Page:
When non- Orthodox, Jews become ba’alei teshuva (BT), they accept the rules and stringencies of halacha. But they are also immersed in the midst of a whole new ethos involving hats, wigs, cholent, brisket and Yiddish-influenced grammar.
Language plays a significant role in how Orthodox Jews identify each other. Often BTs add “greener” constructions such as “staying by them” and “you want that I should help you?” to their otherwise standard English grammar.
The most conspicuous aspect of Orthodox language is the addition of hundreds of Hebrew, Aramaic and Yiddish words into English speech and writing. This includes words from the religious domain—like tsnius, modesty; chumra, stringency; and blech, the metal stove-covering that facilitates re-warming food on Shabbat—and words that might be part of any average conversation (like mamash, really). As Jews grow and progress in their religious observance, they escalate the mention of God in their language. They refer regularly to Hashem and answer “How are you?” with “Baruch Hashem, blessed be God.” Often Hebrew words are incorporated into English following Yiddish patterns, as in “That’s the way to be mekayem, fulfill, the mitzvah” and “Don’t be mevatel, nullify/waste, my z’man, time.” Language constructions like these may sound strange to non-Orthodox Jews and are sometimes hard for BTs to integrate.
English grammar can also be unique in this framework. Orthodox Jews use the word “so” in situations where it is not generally used: “If I notice someone who’s mixing up terminology, so I’ll realize that they’re just becoming frum.” Adverbial phrases are sometimes placed before rather than after the object: “I was able to speak pretty well the lingo.” There are unique ways of pronouncing some English vowels and consonants. And, of course, there is the semi-chanting modulation used in Talmud study, which has been transported into everyday speech.
When people become newly Orthodox, they encounter this vast landscape of sociolinguistic variation, and they make decisions—conscious or not—about which words to take on and which pronunciations to use. Whether they say “HA-la-KHAH” or “ha-LUH-khuh” and how much they transform their grammar aids others identify them not only as Orthodox but also along the continuum between Modern Orthodox and Haredi.
Yeshivish, also known as Yeshiva English, Yeshivisheh Shprach (language), or Yeshivisheh Reid (speech), is a dialect or more precisely a sociolect or a variety of English spoken by yeshiva students and other Jews with a strong association with the yeshiva world. A sociolect involves both passive acquiring of particular language related usages through relationship with a local community, as well as active speech or writing to demonstrate a relationship with a particular group. The term sociolect can refer to socially-restricted dialects, or used as a synonym for jargon and slang.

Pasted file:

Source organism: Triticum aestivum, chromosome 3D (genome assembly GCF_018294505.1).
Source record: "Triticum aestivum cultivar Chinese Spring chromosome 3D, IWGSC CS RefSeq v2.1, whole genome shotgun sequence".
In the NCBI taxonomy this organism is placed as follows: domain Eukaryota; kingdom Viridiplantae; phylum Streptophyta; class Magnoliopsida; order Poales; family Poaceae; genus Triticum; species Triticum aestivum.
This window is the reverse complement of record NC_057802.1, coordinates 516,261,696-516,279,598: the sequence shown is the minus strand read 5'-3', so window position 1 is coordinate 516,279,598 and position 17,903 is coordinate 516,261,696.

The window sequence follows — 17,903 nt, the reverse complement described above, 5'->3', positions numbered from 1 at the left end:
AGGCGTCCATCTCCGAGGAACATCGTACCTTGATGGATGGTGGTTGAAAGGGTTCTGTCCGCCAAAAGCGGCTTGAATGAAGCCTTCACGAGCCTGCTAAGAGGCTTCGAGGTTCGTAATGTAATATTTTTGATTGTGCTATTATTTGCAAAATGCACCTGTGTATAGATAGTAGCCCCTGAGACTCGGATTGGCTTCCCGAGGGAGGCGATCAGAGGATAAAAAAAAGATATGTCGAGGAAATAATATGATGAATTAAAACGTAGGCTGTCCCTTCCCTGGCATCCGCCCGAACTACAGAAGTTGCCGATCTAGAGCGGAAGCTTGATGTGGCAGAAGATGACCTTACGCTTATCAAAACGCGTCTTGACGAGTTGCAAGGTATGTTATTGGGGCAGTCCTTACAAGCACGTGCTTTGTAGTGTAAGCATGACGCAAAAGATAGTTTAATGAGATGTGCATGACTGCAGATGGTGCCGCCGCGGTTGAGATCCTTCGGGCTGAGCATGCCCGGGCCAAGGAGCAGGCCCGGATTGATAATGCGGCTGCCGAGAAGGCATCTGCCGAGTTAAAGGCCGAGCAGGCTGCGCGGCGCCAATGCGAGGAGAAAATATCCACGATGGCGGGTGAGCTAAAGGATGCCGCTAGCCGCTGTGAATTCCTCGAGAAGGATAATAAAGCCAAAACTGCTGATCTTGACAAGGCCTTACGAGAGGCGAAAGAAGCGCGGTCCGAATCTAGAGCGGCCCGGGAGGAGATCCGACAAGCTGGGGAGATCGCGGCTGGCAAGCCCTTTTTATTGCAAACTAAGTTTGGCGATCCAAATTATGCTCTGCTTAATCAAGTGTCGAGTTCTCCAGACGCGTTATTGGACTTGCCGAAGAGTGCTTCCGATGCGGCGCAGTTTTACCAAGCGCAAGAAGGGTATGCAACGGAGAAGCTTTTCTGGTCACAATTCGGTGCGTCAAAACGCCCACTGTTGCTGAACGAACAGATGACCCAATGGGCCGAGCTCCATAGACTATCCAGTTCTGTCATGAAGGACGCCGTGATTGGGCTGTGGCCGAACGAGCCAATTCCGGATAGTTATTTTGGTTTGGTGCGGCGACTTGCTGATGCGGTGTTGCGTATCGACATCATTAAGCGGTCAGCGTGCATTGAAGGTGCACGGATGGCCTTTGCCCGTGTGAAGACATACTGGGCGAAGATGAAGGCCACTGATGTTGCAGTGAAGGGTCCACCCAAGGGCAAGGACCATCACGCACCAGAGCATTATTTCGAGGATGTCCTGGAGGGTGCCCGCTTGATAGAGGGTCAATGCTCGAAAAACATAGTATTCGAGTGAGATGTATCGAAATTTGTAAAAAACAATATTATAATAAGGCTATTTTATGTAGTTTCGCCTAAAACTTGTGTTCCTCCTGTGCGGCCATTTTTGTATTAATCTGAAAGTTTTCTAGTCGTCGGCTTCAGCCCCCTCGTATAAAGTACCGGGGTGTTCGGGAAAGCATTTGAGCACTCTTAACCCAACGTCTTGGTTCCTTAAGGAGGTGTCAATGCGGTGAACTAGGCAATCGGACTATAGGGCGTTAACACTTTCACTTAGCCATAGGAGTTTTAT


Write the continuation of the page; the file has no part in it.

Commonly used expressions among Orthodox Jews are frequently stated with their Yeshivish equivalent. For example, using shkoyakh for “thank you.” As an example:* “The lechatchila time for shacharis is neitz. B’dieved, if a person davened from amud hashachar and onwards he is yotzei. In a shas hadchak he may daven from amud hashachar and onwards lechatchila … After chatzos it is assur to daven Shacharis. One should wait till after Mincha and then daven a tashlumin. The possibility for a tashlumin doesn’t exist for someone who was bemaizid.”
Translation: “The ideal time for morning prayers is sunrise. After the fact, if one prayed from the [earlier] appearance of the morning star and onwards, it is acceptable. In an emergency situation, one may pray initially from the appearance of the morning star and onwards. After mid-day [six hours after sunrise] it is prohibited to recite the morning prayers. One should wait after the afternoon service and then recite a make-up or additional prayer. This option does not exist for one who missed the time cut off intentionally.” Even the topic itself is beyond the ken of the average Jewish English speaker.